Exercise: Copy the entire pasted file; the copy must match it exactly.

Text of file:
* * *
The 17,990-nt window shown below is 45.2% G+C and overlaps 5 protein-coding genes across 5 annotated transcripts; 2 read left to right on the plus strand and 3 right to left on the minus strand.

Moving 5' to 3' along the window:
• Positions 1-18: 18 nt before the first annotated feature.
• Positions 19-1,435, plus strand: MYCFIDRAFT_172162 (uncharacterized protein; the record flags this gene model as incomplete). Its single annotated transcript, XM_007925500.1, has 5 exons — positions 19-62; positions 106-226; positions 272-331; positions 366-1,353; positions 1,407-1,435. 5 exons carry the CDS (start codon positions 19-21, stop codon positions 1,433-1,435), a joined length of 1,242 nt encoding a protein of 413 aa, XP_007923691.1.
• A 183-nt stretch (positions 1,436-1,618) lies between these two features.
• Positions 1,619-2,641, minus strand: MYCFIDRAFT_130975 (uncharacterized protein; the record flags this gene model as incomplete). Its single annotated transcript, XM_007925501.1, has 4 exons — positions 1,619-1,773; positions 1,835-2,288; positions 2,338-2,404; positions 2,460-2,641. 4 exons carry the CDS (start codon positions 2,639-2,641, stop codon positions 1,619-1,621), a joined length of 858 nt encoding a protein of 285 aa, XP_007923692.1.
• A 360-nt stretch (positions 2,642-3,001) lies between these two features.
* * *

The 17,990-nt window shown below is 45.2% G+C and overlaps 5 protein-coding genes across 5 annotated transcripts; 2 read left to right on the plus strand and 3 right to left on the minus strand.

Moving 5' to 3' along the window:
• Positions 1-18: 18 nt before the first annotated feature.
• Positions 19-1,435, plus strand: MYCFIDRAFT_172162 (uncharacterized protein; the record flags this gene model as incomplete). Its single annotated transcript, XM_007925500.1, has 5 exons — positions 19-62; positions 106-226; positions 272-331; positions 366-1,353; positions 1,407-1,435. 5 exons carry the CDS (start codon positions 19-21, stop codon positions 1,433-1,435), a joined length of 1,242 nt encoding a protein of 413 aa, XP_007923691.1.
• A 183-nt stretch (positions 1,436-1,618) lies between these two features.
• Positions 1,619-2,641, minus strand: MYCFIDRAFT_130975 (uncharacterized protein; the record flags this gene model as incomplete). Its single annotated transcript, XM_007925501.1, has 4 exons — positions 1,619-1,773; positions 1,835-2,288; positions 2,338-2,404; positions 2,460-2,641. 4 exons carry the CDS (start codon positions 2,639-2,641, stop codon positions 1,619-1,621), a joined length of 858 nt encoding a protein of 285 aa, XP_007923692.1.
• A 360-nt stretch (positions 2,642-3,001) lies between these two features.